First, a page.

November 2, 2011
Report reveals scope of children separated from parents as a result of immigration enforcement
A new report from the Applied Research Center (ARC) conservatively estimates that there are more than 5,000 children currently living in foster care whose parents have been either detained or deported. To date, there has been no national data available on the numbers of children impacted by the intersection of immigration enforcement and child welfare systems.
ARC's “Shattered Families” reveals historic levels of detention and deportation which, combined with a clear lack of child welfare policies, are resulting in the separation of thousands of families across the United States. ARC, a racial justice think tank that publishes Colorlines.com, projected that at least 15,000 more children will face these threats to reunification in the next five years, if the same rate holds true for new cases.
“Immigration enforcement greatly increases the chances that families will never see each other again,” said ARC President Rinku Sen. “Detaining and deporting parents shatter families and endanger the children left behind. It’s unacceptable, un-American, and a clear sign that we need to revisit our immigration policies.”
“We have real families here in Washington State that are suffering the tragic consequences of permanent separation due to harsh immigration policies,” said OneAmerica Executive Director Pramila Jayapal who has been speaking about this report with local public defenders who represent parents.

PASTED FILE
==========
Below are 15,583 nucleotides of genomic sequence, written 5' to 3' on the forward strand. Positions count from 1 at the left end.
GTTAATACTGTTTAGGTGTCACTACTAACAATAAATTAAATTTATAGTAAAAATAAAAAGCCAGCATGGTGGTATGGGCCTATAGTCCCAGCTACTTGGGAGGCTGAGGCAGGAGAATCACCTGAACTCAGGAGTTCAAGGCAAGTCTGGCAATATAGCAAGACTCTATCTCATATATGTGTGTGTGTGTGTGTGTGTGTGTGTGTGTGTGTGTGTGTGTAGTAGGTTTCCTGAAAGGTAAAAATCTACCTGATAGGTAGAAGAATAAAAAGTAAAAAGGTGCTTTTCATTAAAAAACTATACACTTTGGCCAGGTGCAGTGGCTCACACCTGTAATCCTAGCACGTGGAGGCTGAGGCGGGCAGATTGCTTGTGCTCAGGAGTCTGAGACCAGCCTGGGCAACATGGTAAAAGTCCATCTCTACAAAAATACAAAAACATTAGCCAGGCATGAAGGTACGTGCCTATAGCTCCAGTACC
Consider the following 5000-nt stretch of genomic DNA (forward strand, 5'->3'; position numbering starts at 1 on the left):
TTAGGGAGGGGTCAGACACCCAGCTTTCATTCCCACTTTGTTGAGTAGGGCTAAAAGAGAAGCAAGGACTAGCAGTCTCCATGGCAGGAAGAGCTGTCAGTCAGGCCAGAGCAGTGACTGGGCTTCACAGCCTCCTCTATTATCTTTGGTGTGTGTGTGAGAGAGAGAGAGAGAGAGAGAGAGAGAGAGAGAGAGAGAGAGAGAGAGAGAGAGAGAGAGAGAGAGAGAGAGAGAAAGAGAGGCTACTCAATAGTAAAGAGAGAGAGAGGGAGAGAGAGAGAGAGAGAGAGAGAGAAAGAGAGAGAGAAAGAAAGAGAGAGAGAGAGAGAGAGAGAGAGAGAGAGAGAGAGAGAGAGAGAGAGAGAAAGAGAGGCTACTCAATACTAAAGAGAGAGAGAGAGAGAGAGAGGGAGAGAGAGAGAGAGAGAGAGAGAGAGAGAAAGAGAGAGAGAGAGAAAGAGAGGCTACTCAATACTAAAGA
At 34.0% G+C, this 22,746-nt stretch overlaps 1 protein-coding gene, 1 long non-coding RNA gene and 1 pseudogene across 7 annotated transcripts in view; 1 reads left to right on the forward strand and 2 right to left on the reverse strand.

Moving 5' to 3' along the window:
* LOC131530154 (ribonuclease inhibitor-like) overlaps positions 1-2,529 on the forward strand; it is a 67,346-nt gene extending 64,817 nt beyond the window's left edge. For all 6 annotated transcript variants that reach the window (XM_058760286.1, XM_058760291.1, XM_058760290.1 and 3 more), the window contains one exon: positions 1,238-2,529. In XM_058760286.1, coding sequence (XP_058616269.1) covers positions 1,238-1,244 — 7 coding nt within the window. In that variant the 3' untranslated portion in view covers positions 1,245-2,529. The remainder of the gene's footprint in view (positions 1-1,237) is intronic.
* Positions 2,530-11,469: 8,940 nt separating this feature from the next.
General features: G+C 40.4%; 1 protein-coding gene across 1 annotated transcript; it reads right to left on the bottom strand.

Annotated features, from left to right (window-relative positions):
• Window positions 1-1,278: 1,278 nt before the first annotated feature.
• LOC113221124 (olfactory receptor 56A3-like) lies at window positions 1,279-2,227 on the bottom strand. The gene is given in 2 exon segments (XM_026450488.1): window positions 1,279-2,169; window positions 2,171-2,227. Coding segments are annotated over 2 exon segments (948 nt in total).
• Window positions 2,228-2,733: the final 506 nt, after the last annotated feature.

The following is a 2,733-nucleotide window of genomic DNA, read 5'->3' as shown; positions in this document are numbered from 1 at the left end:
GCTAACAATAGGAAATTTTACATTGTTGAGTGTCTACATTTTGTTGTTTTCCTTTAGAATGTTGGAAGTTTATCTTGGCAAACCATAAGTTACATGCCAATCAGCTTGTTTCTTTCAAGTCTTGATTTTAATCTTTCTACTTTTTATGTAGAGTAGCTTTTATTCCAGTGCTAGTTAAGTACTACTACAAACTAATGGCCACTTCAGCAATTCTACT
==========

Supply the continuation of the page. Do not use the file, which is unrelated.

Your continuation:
ARC's report identified at least 22 states across the country, including Washington, where children in foster care are separated from their parents because of immigration enforcement. In fiscal year 2011, the United States deported a record-breaking 397,000 people and detained nearly that many. According to never before released federal data acquired by ARC through a Freedom of Information Act (FOIA) request, a growing number of deportees are parents. In the first six months of 2011, the federal government removed more than 46,000 mothers and fathers of U.S.-citizen children.
For the first time, ARC’s “Shattered Families” provides evidence on the scale and scope of this growing national problem which is not confined to border jurisdictions or states.
For more information, contact OneAmerica Communications Director Charlie McAteer, 206-452-8402, firstname.lastname@example.org
To schedule an interview with report authors, please contact ARC Communications Manager Rebekah Spicuglia, 646-490-2772, email@example.com
OneAmerica, formerly Hate Free Zone, is a 501(c)(3) non-profit organization that advances the fundamental principles of democracy and justice by building power within immigrant communities.